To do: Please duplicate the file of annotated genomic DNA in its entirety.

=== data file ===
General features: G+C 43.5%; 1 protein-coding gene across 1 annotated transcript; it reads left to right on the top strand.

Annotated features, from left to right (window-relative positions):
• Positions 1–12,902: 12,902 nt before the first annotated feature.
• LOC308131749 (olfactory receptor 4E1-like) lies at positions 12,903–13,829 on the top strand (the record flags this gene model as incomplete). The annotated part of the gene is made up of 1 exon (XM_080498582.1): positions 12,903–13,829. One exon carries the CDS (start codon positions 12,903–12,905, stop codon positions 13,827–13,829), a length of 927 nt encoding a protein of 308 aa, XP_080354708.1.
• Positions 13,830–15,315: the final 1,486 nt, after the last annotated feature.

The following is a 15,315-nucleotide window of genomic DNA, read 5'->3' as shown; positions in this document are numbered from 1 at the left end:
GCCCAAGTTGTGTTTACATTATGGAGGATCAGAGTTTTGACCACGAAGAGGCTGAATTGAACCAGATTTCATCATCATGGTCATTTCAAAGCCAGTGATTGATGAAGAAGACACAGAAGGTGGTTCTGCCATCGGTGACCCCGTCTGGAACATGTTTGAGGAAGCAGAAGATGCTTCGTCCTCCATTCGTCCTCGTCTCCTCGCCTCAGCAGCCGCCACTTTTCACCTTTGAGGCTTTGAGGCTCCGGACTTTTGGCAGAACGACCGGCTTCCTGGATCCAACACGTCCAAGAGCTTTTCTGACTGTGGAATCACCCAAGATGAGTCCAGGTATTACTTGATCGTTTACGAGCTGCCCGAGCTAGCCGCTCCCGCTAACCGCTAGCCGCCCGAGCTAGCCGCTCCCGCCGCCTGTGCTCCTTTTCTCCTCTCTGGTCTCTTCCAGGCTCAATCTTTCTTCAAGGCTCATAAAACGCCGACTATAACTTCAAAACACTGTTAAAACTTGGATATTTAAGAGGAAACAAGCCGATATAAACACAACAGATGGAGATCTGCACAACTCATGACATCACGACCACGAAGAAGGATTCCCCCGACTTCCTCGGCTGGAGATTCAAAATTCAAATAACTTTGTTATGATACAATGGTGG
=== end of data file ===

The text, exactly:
General features: G+C 43.5%; 1 protein-coding gene across 1 annotated transcript; it reads left to right on the top strand.

Annotated features, from left to right (window-relative positions):
• Positions 1–12,902: 12,902 nt before the first annotated feature.
• LOC308131749 (olfactory receptor 4E1-like) lies at positions 12,903–13,829 on the top strand (the record flags this gene model as incomplete). The annotated part of the gene is made up of 1 exon (XM_080498582.1): positions 12,903–13,829. One exon carries the CDS (start codon positions 12,903–12,905, stop codon positions 13,827–13,829), a length of 927 nt encoding a protein of 308 aa, XP_080354708.1.
• Positions 13,830–15,315: the final 1,486 nt, after the last annotated feature.

The following is a 15,315-nucleotide window of genomic DNA, read 5'->3' as shown; positions in this document are numbered from 1 at the left end:
GCCCAAGTTGTGTTTACATTATGGAGGATCAGAGTTTTGACCACGAAGAGGCTGAATTGAACCAGATTTCATCATCATGGTCATTTCAAAGCCAGTGATTGATGAAGAAGACACAGAAGGTGGTTCTGCCATCGGTGACCCCGTCTGGAACATGTTTGAGGAAGCAGAAGATGCTTCGTCCTCCATTCGTCCTCGTCTCCTCGCCTCAGCAGCCGCCACTTTTCACCTTTGAGGCTTTGAGGCTCCGGACTTTTGGCAGAACGACCGGCTTCCTGGATCCAACACGTCCAAGAGCTTTTCTGACTGTGGAATCACCCAAGATGAGTCCAGGTATTACTTGATCGTTTACGAGCTGCCCGAGCTAGCCGCTCCCGCTAACCGCTAGCCGCCCGAGCTAGCCGCTCCCGCCGCCTGTGCTCCTTTTCTCCTCTCTGGTCTCTTCCAGGCTCAATCTTTCTTCAAGGCTCATAAAACGCCGACTATAACTTCAAAACACTGTTAAAACTTGGATATTTAAGAGGAAACAAGCCGATATAAACACAACAGATGGAGATCTGCACAACTCATGACATCACGACCACGAAGAAGGATTCCCCCGACTTCCTCGGCTGGAGATTCAAAATTCAAATAACTTTGTTATGATACAATGGTGG